ASWC considers resolution on sexual assault policy

Lachlan Johnson

A proposed resolution calling for changes to Whitman’s Title IX and sexual assault policy will be discussed by the ASWC Senate on Sunday, Feb. 1. The resolution was written collaboratively by leaders from the college student body who formed the It’s On Whitties committee this fall to discuss sexual violence on campus.

The proposed resolution on sexual assault is the direct result of discussions and compromises between representatives from student groups, including members of ASWC, Feminist Advocating Change and Empowerment (FACE), men’s and women’s fraternities, athletic teams and All Students for Consent (ASC). The decision to draft a resolution was made after student leaders participated in a conference call with Washington, D.C. in the fall about the It’s On Us campaign organized by the federal government.

“After the conference call [with It’s On Us], we realized there was a lot of momentum that came from it and that we were interested in pursuing the issue further, and because we represented different facets of the campus community we thought that all of us together could come up with a comprehensive way of addressing the issue of sexual violence on campus,” said ASWC vice-president senior Sayda Morales, who co-chaired the committee alongside senior ASWC senator Corinne Vandagriff.

Though an initial draft of the resolution was presented to the senate in December, it was tabled due to a perceived lack of clarity. Structural revisions are nearly complete, and a new draft containing similar content in a clearer format is expected to come before the senate this Sunday.

“[The resolution] hasn’t been approved by the student affairs committee, which means anything could change, but I think [ASWC representatives] are fairly happy with the version as it is right now,” said Vandagriff. “We just need to make sure that it’s as clear as it needs to be and organized as well as it could be, and then think of any possible omissions or additions we may approve.”

The resolution presented on Sunday will likely include many of the proposals from the draft submitted in December. Of those proposals, certain changes were easily agreed upon by the It’s On Whitties committee, such as changing the language of the Sexual Assault Policy to be inclusive of different genders and sexual orientations.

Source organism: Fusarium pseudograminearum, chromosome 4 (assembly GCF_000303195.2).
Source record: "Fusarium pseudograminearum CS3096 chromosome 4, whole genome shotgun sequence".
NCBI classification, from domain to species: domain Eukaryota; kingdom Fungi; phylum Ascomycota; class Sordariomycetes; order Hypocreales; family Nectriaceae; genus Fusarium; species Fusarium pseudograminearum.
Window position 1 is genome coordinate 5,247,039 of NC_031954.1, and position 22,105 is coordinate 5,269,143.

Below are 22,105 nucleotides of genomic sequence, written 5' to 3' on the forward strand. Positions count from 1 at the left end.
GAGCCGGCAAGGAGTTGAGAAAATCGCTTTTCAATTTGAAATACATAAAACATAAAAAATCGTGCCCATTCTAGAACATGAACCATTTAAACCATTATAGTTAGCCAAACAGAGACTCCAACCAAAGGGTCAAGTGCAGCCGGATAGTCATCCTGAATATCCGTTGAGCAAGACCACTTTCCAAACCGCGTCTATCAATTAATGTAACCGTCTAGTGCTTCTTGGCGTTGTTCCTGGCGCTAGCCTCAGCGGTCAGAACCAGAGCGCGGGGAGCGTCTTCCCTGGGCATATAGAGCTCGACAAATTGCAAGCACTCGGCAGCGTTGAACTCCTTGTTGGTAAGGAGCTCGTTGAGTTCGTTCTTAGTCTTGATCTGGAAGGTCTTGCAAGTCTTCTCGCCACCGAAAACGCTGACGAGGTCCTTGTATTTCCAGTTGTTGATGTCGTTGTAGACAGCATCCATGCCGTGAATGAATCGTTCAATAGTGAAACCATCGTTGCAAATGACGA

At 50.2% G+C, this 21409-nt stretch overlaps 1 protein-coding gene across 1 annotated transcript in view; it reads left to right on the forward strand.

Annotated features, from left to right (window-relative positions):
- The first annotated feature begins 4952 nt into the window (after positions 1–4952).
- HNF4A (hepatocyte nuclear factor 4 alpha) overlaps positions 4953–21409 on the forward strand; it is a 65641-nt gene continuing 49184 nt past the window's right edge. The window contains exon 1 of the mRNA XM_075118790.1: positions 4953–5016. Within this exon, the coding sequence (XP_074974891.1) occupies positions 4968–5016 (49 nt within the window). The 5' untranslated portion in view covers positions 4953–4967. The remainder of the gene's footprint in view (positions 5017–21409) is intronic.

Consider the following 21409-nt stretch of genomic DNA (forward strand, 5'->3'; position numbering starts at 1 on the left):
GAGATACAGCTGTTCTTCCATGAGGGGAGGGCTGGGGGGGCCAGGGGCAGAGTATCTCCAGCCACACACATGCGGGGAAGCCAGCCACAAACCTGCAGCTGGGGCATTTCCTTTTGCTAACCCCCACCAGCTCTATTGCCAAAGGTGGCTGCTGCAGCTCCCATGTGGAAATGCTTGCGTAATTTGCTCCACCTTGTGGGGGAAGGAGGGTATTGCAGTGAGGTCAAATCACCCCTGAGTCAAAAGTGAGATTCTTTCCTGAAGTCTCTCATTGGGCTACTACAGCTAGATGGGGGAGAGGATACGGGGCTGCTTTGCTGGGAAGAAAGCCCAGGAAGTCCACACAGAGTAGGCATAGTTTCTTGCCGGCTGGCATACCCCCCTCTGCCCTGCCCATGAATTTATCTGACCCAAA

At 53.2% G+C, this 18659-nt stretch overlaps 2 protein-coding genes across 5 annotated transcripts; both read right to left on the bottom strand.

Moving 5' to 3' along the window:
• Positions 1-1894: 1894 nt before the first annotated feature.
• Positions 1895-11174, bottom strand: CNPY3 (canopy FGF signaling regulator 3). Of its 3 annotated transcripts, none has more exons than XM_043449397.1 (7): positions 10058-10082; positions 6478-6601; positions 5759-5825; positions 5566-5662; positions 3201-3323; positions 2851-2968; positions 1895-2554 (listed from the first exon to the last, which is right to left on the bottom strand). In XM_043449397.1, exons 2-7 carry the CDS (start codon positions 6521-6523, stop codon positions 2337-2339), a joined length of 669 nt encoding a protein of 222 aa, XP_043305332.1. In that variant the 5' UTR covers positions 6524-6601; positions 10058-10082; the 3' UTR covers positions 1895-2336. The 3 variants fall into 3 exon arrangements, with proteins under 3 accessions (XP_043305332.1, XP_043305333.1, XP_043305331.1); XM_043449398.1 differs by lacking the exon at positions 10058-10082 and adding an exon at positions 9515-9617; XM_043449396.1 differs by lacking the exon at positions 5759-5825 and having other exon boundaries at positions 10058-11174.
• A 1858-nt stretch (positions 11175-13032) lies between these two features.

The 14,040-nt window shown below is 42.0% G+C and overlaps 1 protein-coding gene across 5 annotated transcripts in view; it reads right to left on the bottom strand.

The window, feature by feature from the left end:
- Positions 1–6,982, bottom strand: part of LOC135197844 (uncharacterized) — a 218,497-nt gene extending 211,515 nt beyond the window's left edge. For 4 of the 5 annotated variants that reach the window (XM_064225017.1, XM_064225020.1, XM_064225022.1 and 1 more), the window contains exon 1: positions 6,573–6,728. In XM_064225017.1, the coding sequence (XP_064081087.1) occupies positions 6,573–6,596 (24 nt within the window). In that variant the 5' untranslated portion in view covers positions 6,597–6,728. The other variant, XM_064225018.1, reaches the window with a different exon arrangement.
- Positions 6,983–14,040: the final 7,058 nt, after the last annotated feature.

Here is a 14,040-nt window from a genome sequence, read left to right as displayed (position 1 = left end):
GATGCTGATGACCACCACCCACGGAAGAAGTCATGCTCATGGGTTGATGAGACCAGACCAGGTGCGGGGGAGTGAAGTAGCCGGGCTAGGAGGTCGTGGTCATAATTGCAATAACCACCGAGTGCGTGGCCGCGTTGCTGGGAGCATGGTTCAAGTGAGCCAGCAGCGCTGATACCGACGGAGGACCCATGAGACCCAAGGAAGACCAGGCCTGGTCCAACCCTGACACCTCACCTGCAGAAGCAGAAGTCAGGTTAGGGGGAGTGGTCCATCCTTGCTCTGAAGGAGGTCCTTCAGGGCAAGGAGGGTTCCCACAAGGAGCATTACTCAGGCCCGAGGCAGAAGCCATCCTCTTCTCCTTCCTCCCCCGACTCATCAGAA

Others, particularly those concerning Title IX and sexual assault investigations, were more difficult to decide. The committee eventually agreed on a number of proposals for changes to the policy, including the addition of a second investigator in investigations of sexual assault, expanded appeals process and an expansion of the current definition of “incapacitated” used by the college.

“People have different ideas of how the [investigative] process can best work, but ultimately we did come to a consensus towards the end [of last semester]. That isn’t to say that the resolution isn’t going to be controversial. There are still components where not everyone 100 percent agrees, but it’s the best compromise we could come up with,” said Morales.

The draft of the resolution presented to the ASWC Senate in December also calls for the faculty to vote to remove the sexual misconduct policy from the Faculty Code so that jurisdiction may be transferred to the administration and the recommendations made in the rest of the resolution may be implemented more easily.

“This is definitely a change I would welcome. Such a change would allow us to be more responsible, accountable and nimble in response to not only changes to the legal and regulatory environment, but more importantly to concerns voiced by the population the policy is designed to protect and support: the students,” said Associate Dean of Students and Title IX Administrator Juli Dunn in an email to The Pioneer.

Should the faculty transfer jurisdiction of the policy to her office, Dunn plans to form a group of people to decide on future revisions to the Title IX/Sexual Assault Policy, including members of the Title IX team, which is responsible for investigating Title IX violations under the current policy, and members of the Council on Student Affairs, which is responsible

“I don’t think any policy writing or revision should ever fall to a single person or occur in a vacuum. Changes to this particular policy are going to require a team approach,” said Dunn in an email to The Pioneer.

While ASWC does not have the power to formally carry out the suggestions laid out in the proposed resolution, its influence with the administration and governing boards may lead to at least some of its suggestions being implemented in the next year.

“In the last couple of years, ASWC legislation has had a good level of success in implementing changes,” said junior Jack Percival, who serves as ASWC’s faculty liaison. “I don’t think I can say for sure what level of success this [resolution] will have, but we have had success in the past.”